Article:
Memo to young people having trouble finding a job: Piano tuning. People who love to play will always find a way to pay for what Matt Guggenheim, who tunes the pianos for the Portland Symphony Orchestra, calls a “necessary luxury.” “They’re like Beethoven. The bombs can be dropping 40 miles away, but what they care about is their music.”

The aspiring piano tuner, however, has to have such a burning desire to pursue his art that he is willing to apprentice long hours for little pay. He must have an attitude, like the aspiring musicians I try to discourage from a professional career, that “nothing is going to stop me.”

“I’m astounded by the fact that I don’t have kids knocking at my door, especially in today’s economy,” said Guggenheim.

“You can learn how to tune a piano (without that drive) but you’ll never make a career out of it.” He himself would not stop doing it even if he became a millionaire overnight.

Guggenheim began his own career many years ago, when his father bought a Wurlitzer piano because it had a beautiful case. “The pin block was dead and it was impossible to tune it.” Young Matt, who was blessed (or cursed) with a good ear and a love of music, couldn’t stand it and went to the garage for a Craftsman socket wrench to try his hand at a well-tempered clavier.

Recognizing his son’s continued interest, the father bought him a tuning wrench, and the rest is history.

Guggenheim’s school of hard knocks involved formal courses in such piano specialties as regulation, plus extensive apprenticeships in New York and Boston. “I was fortunate enough to find professionals who pulled me through it.”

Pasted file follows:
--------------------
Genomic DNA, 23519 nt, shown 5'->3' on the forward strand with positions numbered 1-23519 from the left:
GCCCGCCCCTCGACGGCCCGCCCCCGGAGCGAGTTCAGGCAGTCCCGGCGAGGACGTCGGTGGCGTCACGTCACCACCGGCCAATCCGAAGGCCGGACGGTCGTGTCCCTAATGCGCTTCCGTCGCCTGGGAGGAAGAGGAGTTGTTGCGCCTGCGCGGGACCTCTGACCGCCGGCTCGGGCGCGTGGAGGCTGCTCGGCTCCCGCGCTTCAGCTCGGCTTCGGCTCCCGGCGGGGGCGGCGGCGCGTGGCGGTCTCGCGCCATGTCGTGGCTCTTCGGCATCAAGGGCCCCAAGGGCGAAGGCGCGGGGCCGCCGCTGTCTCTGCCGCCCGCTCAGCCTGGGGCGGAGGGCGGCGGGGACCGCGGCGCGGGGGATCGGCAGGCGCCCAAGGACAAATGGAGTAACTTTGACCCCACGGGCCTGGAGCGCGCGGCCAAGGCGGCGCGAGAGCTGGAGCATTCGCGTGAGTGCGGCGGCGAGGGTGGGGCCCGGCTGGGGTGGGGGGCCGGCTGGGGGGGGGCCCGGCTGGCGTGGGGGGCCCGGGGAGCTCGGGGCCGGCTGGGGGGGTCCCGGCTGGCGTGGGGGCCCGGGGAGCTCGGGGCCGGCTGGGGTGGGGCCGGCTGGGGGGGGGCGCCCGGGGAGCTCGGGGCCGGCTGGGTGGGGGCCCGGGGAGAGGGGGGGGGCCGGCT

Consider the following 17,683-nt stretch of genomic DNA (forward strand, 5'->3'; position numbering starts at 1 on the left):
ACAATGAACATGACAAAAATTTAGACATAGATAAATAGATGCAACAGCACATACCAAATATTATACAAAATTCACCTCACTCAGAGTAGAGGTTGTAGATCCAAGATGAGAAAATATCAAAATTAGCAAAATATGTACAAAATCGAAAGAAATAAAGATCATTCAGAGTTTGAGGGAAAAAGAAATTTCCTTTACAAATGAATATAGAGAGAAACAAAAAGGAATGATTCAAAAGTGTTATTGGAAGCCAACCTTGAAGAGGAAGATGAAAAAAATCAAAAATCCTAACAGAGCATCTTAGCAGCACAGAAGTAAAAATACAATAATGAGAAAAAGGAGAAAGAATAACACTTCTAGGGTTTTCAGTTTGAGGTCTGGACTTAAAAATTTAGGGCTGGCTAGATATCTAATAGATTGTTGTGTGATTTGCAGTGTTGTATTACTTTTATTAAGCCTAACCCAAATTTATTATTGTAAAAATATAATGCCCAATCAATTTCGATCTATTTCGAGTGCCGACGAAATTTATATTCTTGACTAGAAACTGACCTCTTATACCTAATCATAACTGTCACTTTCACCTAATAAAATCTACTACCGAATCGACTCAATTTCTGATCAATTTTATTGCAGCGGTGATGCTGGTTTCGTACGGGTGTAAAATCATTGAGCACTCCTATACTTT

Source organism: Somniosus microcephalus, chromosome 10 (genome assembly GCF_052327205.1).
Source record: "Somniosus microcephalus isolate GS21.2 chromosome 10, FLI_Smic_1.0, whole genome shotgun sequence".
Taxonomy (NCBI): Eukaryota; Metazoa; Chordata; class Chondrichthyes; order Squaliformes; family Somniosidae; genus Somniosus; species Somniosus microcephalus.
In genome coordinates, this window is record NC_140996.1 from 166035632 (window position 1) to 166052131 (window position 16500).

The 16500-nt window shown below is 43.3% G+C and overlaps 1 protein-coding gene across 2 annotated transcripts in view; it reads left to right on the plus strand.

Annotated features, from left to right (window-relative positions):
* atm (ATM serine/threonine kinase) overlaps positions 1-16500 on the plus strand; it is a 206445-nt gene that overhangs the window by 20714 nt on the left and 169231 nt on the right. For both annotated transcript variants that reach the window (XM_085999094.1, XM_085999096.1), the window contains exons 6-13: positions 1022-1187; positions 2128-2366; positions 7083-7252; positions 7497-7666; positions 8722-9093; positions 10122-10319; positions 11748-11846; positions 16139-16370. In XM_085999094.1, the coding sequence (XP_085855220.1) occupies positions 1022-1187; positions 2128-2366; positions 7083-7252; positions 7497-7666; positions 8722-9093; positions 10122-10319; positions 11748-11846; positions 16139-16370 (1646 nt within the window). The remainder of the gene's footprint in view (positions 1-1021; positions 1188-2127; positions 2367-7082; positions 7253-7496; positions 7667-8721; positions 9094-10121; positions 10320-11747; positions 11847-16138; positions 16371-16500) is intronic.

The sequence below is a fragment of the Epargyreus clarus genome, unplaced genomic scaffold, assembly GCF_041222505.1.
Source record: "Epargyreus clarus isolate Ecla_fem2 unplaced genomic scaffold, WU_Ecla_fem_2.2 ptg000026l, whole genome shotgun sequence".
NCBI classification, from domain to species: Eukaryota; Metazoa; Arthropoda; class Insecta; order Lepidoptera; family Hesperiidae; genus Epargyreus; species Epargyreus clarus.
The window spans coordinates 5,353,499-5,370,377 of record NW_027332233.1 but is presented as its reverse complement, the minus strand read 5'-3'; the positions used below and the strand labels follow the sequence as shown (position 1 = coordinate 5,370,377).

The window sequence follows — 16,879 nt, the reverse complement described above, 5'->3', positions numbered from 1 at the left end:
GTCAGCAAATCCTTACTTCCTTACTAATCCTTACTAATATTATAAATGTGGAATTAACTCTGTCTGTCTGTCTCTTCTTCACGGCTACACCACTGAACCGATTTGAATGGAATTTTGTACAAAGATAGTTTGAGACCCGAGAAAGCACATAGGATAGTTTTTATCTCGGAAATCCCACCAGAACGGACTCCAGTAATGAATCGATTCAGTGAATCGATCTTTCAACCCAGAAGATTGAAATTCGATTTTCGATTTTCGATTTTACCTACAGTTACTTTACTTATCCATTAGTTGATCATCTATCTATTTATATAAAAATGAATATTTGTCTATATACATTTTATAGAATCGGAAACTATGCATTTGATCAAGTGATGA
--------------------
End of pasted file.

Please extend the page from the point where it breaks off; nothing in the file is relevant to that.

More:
For the first 20 years, he relied entirely on his ear. Now he also uses a Cybertuner.

“You need both an ear and technology,” he said. “You can’t just rely on a meter. The octaves and the unisons need experience to tune. You have to really hear the overtones. Our hearts and our ears will say yes when the meter says no. The warmth of the sound is very rewarding.”

He tries to tune a piano to suit its owner’s, or player’s, personal style. Jazz musicians, for example, often like a “stretched” treble. “What I love is to read a piano, know what it can be, and try to achieve that at a reasonable price. It’s exciting to watch one come alive.”

From 1900 to the advent of TV, millions of pianos were built, to the point that an estimated one in three homes had one. Now there are well-made pianos virtually everywhere. Guggenheim is continually surprised at the instruments some extremely good musicians put up with when there are alternatives out there. When you find one you like — for tone, action, sound quality and so on — the most important technical question is its tuning stability, he said.

One of the most rewarding things about his work is, “I get to see the families that care. There are a lot of people who still love to play, and want their kids to enjoy it, too. People’s lives are too busy, and it’s easy to get lost in technology.”

In his shop, where he repairs and rebuilds pianos, Guggenheim has a sign that reads, “Pianos Are Complicated.” Whole books have been written on subjects such as equal temperament, and a piano action is a miracle of mechanical engineering. “It’s fascinating; you think you’ve got it and you don’t. Then you wake up at 2 in the morning thinking, ‘I have to try this and go out in the shop before the idea goes away.’ “

“I don’t think tuning will ever die, as long as there are pianos in the world. There’s always work in the toughest of times. I truly believe this.”

(Note: I asked Matt to tune my piano after the illness of one of the area’s most prominent tuners, Bill McCullough, prevented him from working any longer.)

Christopher Hyde is a writer and musician who lives in Pownal. He can be reached at:

[email protected]